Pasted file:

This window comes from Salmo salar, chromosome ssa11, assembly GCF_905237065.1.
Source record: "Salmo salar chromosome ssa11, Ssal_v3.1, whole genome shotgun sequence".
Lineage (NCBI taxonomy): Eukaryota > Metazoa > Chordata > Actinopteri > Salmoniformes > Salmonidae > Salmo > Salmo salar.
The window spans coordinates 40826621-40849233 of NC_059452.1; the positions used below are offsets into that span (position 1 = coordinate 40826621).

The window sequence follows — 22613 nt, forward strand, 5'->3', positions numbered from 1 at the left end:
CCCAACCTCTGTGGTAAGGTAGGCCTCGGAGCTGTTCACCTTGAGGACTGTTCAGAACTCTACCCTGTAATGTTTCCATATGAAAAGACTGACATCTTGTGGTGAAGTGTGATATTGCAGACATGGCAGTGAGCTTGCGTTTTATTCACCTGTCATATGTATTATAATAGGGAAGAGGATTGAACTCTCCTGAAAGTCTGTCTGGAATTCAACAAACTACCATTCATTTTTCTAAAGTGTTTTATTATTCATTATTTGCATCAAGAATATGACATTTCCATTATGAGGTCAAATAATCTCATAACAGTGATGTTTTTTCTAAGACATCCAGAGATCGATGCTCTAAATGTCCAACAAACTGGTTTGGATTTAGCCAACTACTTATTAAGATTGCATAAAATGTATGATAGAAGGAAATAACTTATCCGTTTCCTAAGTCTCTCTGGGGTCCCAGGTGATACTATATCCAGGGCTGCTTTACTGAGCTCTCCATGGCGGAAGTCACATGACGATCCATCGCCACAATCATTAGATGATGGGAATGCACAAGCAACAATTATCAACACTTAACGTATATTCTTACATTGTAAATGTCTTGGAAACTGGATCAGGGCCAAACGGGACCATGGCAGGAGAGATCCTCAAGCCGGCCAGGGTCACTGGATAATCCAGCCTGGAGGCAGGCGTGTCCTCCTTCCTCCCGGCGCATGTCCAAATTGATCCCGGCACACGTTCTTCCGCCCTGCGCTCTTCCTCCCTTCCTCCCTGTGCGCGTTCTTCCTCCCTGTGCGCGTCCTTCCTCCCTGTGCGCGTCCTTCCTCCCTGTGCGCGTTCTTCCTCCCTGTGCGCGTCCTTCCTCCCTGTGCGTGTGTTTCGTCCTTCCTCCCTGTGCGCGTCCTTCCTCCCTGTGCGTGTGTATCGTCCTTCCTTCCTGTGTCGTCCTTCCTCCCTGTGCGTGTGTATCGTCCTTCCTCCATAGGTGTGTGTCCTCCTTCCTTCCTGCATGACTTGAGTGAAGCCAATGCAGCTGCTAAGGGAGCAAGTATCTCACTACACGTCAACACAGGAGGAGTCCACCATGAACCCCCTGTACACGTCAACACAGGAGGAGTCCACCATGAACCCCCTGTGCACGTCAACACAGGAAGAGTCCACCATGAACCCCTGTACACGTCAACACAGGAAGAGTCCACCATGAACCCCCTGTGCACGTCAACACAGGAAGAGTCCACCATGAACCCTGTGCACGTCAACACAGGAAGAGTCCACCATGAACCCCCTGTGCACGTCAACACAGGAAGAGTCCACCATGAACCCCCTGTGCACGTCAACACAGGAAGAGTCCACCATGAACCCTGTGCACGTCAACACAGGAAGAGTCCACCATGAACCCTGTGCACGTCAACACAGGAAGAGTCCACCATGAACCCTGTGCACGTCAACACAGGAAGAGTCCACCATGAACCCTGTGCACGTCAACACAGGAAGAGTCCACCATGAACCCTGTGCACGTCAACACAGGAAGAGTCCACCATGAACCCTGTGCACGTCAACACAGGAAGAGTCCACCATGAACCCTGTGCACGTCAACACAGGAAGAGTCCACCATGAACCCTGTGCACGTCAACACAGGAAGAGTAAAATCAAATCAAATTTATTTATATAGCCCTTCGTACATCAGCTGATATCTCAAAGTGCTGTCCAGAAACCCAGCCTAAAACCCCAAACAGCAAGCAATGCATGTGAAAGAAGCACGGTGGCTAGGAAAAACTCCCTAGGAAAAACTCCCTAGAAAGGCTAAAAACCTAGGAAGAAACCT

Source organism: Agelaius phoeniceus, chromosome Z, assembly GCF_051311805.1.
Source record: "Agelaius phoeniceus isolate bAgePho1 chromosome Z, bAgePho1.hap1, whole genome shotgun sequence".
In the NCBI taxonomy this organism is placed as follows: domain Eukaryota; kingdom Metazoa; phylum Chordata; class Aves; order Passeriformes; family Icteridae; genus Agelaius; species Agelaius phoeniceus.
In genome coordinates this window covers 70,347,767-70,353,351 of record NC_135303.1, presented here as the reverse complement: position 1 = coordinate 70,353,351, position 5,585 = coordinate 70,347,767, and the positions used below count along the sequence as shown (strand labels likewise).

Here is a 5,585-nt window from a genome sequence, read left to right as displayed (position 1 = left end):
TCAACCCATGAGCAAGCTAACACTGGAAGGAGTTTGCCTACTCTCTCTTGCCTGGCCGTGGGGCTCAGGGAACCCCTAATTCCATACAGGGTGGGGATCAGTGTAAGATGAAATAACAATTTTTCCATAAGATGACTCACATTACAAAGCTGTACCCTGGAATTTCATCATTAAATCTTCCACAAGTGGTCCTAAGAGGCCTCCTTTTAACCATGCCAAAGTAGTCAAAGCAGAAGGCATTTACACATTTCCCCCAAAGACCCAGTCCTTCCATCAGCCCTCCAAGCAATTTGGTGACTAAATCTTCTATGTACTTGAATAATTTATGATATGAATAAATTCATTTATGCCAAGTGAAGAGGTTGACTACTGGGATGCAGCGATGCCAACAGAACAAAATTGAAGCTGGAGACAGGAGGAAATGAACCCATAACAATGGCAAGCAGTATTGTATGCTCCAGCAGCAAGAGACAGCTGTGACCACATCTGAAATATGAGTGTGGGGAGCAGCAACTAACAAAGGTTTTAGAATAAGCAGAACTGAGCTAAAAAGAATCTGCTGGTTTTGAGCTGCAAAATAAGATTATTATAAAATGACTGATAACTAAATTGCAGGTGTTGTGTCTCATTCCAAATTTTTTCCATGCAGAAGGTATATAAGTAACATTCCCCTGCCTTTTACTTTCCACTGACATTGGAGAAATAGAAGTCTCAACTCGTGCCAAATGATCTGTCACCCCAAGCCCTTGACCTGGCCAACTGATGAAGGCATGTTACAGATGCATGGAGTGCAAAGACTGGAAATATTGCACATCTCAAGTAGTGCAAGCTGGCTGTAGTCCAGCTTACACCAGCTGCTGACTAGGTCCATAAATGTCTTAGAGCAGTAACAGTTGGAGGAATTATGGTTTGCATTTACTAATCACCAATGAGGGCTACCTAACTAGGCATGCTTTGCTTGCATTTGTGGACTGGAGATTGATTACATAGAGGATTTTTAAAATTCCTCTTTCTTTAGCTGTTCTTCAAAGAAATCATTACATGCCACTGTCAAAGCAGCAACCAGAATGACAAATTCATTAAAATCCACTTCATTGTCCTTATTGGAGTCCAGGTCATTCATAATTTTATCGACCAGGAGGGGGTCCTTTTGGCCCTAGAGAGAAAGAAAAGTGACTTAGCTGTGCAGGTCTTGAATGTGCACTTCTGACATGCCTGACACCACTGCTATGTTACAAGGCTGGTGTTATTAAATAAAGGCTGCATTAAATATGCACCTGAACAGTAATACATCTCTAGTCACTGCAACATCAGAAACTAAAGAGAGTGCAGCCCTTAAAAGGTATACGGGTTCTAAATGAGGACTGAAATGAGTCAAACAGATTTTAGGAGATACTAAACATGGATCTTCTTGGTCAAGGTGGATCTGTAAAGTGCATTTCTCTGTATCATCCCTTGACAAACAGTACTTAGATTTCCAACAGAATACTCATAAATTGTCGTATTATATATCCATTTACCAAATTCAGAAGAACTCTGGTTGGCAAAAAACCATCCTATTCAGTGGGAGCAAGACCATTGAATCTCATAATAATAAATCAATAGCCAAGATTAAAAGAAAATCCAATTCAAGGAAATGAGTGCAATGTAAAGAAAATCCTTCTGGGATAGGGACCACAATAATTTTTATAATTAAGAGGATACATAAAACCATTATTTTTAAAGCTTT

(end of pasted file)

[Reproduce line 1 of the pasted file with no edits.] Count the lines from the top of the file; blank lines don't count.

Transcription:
This window comes from Salmo salar, chromosome ssa11, assembly GCF_905237065.1.